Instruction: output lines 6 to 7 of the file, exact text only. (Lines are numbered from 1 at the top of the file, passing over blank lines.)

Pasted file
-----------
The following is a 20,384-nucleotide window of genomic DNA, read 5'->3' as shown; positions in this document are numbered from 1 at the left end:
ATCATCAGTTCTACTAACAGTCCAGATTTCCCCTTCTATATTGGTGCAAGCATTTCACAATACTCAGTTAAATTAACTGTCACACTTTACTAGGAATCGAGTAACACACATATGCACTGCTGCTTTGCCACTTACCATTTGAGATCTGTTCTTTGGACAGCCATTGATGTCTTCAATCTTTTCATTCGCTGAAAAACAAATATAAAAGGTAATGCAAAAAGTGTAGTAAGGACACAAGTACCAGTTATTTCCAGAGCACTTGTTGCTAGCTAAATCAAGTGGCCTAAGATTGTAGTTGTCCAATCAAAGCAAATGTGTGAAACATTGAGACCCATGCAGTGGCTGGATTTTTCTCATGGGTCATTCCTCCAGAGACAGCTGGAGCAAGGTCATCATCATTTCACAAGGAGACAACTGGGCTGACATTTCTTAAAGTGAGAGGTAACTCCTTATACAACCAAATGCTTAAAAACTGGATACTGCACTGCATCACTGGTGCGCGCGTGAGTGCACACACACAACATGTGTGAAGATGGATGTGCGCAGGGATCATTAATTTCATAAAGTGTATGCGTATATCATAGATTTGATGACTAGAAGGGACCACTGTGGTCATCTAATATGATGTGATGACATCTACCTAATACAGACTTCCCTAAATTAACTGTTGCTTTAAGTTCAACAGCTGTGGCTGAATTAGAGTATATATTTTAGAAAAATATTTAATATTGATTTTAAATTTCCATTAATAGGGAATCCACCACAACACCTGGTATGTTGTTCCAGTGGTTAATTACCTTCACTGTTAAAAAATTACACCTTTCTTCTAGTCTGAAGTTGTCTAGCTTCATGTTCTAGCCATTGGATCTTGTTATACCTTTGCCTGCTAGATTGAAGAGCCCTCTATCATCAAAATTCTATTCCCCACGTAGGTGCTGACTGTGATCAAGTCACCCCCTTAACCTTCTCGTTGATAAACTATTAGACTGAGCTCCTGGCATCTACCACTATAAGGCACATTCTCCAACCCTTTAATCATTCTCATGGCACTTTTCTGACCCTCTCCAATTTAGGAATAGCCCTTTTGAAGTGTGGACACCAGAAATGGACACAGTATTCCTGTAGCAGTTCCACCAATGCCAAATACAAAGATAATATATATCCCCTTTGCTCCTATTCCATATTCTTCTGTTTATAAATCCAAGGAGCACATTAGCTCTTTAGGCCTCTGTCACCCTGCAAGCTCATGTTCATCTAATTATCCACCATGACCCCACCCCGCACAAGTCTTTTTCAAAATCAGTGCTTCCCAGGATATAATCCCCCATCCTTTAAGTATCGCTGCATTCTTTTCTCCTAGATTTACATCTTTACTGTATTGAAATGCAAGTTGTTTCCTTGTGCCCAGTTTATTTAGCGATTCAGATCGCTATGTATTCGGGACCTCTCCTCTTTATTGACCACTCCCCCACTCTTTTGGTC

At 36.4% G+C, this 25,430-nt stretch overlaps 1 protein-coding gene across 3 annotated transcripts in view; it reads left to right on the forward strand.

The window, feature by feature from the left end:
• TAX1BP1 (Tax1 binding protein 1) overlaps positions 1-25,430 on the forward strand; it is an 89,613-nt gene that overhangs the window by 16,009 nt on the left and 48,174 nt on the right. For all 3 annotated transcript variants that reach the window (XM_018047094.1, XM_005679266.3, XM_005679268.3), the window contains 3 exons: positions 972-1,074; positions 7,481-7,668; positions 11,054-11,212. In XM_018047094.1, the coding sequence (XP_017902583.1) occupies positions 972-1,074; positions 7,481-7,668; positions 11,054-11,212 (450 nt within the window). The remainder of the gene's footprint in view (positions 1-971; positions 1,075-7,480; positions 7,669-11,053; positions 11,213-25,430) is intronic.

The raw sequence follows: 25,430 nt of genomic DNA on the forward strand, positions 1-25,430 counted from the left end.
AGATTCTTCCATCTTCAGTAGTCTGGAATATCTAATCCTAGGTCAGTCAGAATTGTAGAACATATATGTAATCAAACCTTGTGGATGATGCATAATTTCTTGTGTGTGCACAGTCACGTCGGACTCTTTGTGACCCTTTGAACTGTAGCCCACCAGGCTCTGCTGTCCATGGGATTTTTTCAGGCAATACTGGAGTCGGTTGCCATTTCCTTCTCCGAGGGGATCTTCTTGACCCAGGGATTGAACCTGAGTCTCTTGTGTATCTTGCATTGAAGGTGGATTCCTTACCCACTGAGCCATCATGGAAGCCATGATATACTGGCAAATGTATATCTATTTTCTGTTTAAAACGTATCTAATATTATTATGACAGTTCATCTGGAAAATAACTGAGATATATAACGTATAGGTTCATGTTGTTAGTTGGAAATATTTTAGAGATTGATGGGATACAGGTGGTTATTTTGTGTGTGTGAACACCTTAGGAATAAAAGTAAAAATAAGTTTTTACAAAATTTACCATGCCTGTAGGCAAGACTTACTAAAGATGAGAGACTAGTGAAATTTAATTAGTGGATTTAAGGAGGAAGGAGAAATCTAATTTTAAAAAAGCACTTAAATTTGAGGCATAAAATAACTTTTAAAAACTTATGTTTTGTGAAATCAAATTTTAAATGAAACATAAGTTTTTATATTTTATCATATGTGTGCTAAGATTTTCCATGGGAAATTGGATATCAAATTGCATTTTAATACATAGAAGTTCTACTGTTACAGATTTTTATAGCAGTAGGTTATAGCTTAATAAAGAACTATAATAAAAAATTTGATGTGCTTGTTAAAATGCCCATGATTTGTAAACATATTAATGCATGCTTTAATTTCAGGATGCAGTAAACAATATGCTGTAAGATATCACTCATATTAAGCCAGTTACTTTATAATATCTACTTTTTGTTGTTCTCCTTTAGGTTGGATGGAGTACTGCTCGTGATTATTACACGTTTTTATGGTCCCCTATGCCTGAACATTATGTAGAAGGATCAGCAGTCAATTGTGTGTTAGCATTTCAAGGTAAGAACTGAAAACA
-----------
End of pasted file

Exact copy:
The raw sequence follows: 25,430 nt of genomic DNA on the forward strand, positions 1-25,430 counted from the left end.
AGATTCTTCCATCTTCAGTAGTCTGGAATATCTAATCCTAGGTCAGTCAGAATTGTAGAACATATATGTAATCAAACCTTGTGGATGATGCATAATTTCTTGTGTGTGCACAGTCACGTCGGACTCTTTGTGACCCTTTGAACTGTAGCCCACCAGGCTCTGCTGTCCATGGGATTTTTTCAGGCAATACTGGAGTCGGTTGCCATTTCCTTCTCCGAGGGGATCTTCTTGACCCAGGGATTGAACCTGAGTCTCTTGTGTATCTTGCATTGAAGGTGGATTCCTTACCCACTGAGCCATCATGGAAGCCATGATATACTGGCAAATGTATATCTATTTTCTGTTTAAAACGTATCTAATATTATTATGACAGTTCATCTGGAAAATAACTGAGATATATAACGTATAGGTTCATGTTGTTAGTTGGAAATATTTTAGAGATTGATGGGATACAGGTGGTTATTTTGTGTGTGTGAACACCTTAGGAATAAAAGTAAAAATAAGTTTTTACAAAATTTACCATGCCTGTAGGCAAGACTTACTAAAGATGAGAGACTAGTGAAATTTAATTAGTGGATTTAAGGAGGAAGGAGAAATCTAATTTTAAAAAAGCACTTAAATTTGAGGCATAAAATAACTTTTAAAAACTTATGTTTTGTGAAATCAAATTTTAAATGAAACATAAGTTTTTATATTTTATCATATGTGTGCTAAGATTTTCCATGGGAAATTGGATATCAAATTGCATTTTAATACATAGAAGTTCTACTGTTACAGATTTTTATAGCAGTAGGTTATAGCTTAATAAAGAACTATAATAAAAAATTTGATGTGCTTGTTAAAATGCCCATGATTTGTAAACATATTAATGCATGCTTTAATTTCAGGATGCAGTAAACAATATGCTGTAAGATATCACTCATATTAAGCCAGTTACTTTATAATATCTACTTTTTGTTGTTCTCCTTTAGGTTGGATGGAGTACTGCTCGTGATTATTACACGTTTTTATGGTCCCCTATGCCTGAACATTATGTAGAAGGATCAGCAGTCAATTGTGTGTTAGCATTTCAAGGTAAGAACTGAAAACA